While it's true that Ben Bernanke was forced this week to admit that there are serious signs pointing to a recession, we also see some very positive press going to the idea that the worst is nearly over, and even in the LA Times site, there are concepts like this one pop up: Ben Bernanke is a hero.
While my esteemed other reader thinks the world is ending right here, my view continues to be tempered with a longer perspective.
First, we continue to see movement, such as the Dick Cheney's trips earlier this month to anywhere he can find a landing slot for Air Force Two in order to get everyone on the same page about U.S. intentions in the Middle East in general, and as they relate to Hamas, the Syrians, and Iran in particular. This should play out shortly over coming weeks.
When war sooner or later does show up, it's good for the economy, even if it's a little inconvenient for its victims.
The second point is that gloominess about the jobs picture plays well on the Street where maximums like "Markets climb a wall of fear" abound.
I will grant you that "Huge Job Losses Set Off Recession Alarms", but at the same time I'd remind you that the view around Wall Street of jobs (* of other people, not traders and banksters) seems mostly one of contempt, with the marketing's figuring "Ah, more dead wood has been rooted out - cause for more optimism for higher profits to come thanks to lower overhead..." and thus layoffs in the minds of traders can be a good thing.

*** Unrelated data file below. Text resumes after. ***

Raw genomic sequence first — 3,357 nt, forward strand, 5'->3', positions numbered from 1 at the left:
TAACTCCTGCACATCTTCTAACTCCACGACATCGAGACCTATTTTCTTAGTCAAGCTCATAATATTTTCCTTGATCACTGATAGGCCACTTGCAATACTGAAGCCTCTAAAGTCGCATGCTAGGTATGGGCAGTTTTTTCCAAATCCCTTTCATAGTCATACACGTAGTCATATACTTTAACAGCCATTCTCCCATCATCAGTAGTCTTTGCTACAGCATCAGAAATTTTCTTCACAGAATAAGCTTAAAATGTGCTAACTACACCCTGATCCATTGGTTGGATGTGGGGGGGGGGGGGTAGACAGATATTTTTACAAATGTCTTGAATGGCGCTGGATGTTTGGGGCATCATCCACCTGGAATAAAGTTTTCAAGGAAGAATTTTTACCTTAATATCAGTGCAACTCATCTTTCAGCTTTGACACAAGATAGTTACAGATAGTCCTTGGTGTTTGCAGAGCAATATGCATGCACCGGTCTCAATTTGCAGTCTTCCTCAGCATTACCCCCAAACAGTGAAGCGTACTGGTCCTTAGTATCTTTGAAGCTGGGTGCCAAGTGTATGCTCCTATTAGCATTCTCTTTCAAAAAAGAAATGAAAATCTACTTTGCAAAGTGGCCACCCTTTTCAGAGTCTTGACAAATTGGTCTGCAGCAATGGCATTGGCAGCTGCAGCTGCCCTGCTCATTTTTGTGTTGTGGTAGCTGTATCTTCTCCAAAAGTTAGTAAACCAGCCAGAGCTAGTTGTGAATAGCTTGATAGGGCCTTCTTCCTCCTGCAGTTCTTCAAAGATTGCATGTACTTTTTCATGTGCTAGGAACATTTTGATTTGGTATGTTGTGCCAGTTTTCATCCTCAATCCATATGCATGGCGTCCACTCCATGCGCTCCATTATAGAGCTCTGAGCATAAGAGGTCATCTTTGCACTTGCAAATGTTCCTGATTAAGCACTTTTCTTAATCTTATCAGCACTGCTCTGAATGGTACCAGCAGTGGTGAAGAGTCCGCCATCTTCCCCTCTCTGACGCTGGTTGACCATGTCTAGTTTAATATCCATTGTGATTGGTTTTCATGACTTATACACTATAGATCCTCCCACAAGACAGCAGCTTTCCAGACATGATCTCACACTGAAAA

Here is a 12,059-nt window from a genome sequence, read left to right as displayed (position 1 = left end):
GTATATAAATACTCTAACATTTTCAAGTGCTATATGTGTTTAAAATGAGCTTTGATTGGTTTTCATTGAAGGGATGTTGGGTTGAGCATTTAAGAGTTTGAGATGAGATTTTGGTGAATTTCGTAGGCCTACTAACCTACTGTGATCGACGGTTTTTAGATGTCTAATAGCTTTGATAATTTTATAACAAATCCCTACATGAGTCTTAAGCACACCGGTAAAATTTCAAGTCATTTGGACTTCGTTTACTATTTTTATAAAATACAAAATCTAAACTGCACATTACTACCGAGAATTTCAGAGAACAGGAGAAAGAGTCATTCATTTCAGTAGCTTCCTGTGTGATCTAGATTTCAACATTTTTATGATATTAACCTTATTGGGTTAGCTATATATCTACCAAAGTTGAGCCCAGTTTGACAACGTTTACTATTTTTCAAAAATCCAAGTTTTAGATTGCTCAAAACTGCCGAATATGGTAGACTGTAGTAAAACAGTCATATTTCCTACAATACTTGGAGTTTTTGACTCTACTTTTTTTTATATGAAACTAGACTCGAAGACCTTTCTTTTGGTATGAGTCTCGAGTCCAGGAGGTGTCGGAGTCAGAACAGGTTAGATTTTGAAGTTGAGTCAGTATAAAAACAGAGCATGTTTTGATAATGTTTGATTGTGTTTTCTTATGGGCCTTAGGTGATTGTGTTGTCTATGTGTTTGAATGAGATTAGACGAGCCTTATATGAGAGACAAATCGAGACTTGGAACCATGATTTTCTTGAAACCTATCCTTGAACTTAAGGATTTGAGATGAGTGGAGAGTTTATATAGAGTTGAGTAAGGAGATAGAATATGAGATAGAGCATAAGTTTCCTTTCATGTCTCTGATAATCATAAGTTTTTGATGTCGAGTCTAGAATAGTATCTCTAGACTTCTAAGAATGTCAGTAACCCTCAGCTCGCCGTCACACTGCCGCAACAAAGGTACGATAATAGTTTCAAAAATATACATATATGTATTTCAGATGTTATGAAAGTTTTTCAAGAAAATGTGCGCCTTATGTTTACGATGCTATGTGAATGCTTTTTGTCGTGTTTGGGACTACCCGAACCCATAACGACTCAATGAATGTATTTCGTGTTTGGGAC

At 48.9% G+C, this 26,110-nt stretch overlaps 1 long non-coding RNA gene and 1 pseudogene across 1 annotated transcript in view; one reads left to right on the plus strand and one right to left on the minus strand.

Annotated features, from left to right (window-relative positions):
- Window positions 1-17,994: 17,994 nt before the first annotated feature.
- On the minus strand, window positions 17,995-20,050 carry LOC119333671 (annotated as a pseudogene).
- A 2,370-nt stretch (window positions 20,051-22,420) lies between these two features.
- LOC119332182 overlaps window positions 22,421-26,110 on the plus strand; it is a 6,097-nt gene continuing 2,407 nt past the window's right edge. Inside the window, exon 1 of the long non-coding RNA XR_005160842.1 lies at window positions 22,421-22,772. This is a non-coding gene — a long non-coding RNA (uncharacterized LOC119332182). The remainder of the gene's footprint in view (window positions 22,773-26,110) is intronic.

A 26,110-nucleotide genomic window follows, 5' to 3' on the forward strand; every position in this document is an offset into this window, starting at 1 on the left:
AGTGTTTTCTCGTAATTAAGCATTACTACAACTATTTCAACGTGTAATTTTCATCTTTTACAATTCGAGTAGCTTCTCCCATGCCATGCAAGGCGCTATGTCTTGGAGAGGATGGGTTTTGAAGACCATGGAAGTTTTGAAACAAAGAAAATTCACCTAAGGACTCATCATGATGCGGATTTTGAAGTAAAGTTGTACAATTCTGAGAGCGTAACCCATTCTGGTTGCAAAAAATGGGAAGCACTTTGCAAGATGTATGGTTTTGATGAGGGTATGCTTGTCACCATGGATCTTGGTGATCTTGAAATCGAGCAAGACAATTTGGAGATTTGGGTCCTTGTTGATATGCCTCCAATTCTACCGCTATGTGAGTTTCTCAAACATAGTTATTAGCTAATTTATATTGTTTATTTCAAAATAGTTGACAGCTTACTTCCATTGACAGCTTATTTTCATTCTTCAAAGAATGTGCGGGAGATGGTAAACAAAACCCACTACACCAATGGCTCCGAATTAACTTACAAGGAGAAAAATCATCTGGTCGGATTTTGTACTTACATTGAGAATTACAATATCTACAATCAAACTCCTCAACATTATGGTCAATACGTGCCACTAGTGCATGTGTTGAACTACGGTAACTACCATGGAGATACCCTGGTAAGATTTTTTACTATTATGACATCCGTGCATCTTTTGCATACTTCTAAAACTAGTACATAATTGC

Especially so when coupled with the word "bottom" because the conventional wisdom is that markets discount things anywhere from 9 to 18 months into the future. This view suggests, recession or not, the market is already trading anywhere from year end 2008 into the fall of 2009. If you believe the conventional wisdom, that is...
The third point has to do with technical indicators, so ponder these
With all this in hand, what do I think will happen next? At least during some of the early going next week, I expect the market to pull back some - looks like it got just a little ahead of itself. Not that the divergences aren't significant, but I look at four technical indicators.
If you pull up the Dow Index on your trading platform, put in the MACD, the RSI, and both fast and slow stochastics. To me, these look like they have gotten a little ahead of things, so a flat/somewhat down market next week could certainly be in the cards.